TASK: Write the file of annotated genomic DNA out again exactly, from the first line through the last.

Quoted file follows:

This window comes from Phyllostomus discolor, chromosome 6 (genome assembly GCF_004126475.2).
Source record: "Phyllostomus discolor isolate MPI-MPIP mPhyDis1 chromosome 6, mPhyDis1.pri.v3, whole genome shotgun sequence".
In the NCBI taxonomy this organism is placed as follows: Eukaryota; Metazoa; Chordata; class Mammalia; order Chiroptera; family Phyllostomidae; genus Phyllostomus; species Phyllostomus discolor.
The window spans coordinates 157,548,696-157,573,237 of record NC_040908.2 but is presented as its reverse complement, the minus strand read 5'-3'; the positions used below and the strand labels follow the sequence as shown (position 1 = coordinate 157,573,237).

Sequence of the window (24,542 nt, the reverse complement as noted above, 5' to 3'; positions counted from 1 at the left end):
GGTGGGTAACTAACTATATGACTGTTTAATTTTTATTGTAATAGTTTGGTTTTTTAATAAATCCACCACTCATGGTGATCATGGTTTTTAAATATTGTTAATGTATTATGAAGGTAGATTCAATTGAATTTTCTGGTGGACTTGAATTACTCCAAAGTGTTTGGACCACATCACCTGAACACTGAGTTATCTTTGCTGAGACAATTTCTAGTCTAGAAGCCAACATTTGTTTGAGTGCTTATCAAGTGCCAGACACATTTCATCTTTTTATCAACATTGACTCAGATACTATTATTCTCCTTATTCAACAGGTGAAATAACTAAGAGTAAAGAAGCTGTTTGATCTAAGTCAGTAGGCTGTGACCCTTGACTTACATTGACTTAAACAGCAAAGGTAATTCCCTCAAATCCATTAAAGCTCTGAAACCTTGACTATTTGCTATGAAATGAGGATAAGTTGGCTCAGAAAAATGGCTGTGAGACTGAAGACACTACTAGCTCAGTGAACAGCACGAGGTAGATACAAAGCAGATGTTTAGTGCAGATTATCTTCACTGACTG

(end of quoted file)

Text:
This window comes from Phyllostomus discolor, chromosome 6 (genome assembly GCF_004126475.2).
Source record: "Phyllostomus discolor isolate MPI-MPIP mPhyDis1 chromosome 6, mPhyDis1.pri.v3, whole genome shotgun sequence".
In the NCBI taxonomy this organism is placed as follows: Eukaryota; Metazoa; Chordata; class Mammalia; order Chiroptera; family Phyllostomidae; genus Phyllostomus; species Phyllostomus discolor.
The window spans coordinates 157,548,696-157,573,237 of record NC_040908.2 but is presented as its reverse complement, the minus strand read 5'-3'; the positions used below and the strand labels follow the sequence as shown (position 1 = coordinate 157,573,237).

Sequence of the window (24,542 nt, the reverse complement as noted above, 5' to 3'; positions counted from 1 at the left end):
GGTGGGTAACTAACTATATGACTGTTTAATTTTTATTGTAATAGTTTGGTTTTTTAATAAATCCACCACTCATGGTGATCATGGTTTTTAAATATTGTTAATGTATTATGAAGGTAGATTCAATTGAATTTTCTGGTGGACTTGAATTACTCCAAAGTGTTTGGACCACATCACCTGAACACTGAGTTATCTTTGCTGAGACAATTTCTAGTCTAGAAGCCAACATTTGTTTGAGTGCTTATCAAGTGCCAGACACATTTCATCTTTTTATCAACATTGACTCAGATACTATTATTCTCCTTATTCAACAGGTGAAATAACTAAGAGTAAAGAAGCTGTTTGATCTAAGTCAGTAGGCTGTGACCCTTGACTTACATTGACTTAAACAGCAAAGGTAATTCCCTCAAATCCATTAAAGCTCTGAAACCTTGACTATTTGCTATGAAATGAGGATAAGTTGGCTCAGAAAAATGGCTGTGAGACTGAAGACACTACTAGCTCAGTGAACAGCACGAGGTAGATACAAAGCAGATGTTTAGTGCAGATTATCTTCACTGACTG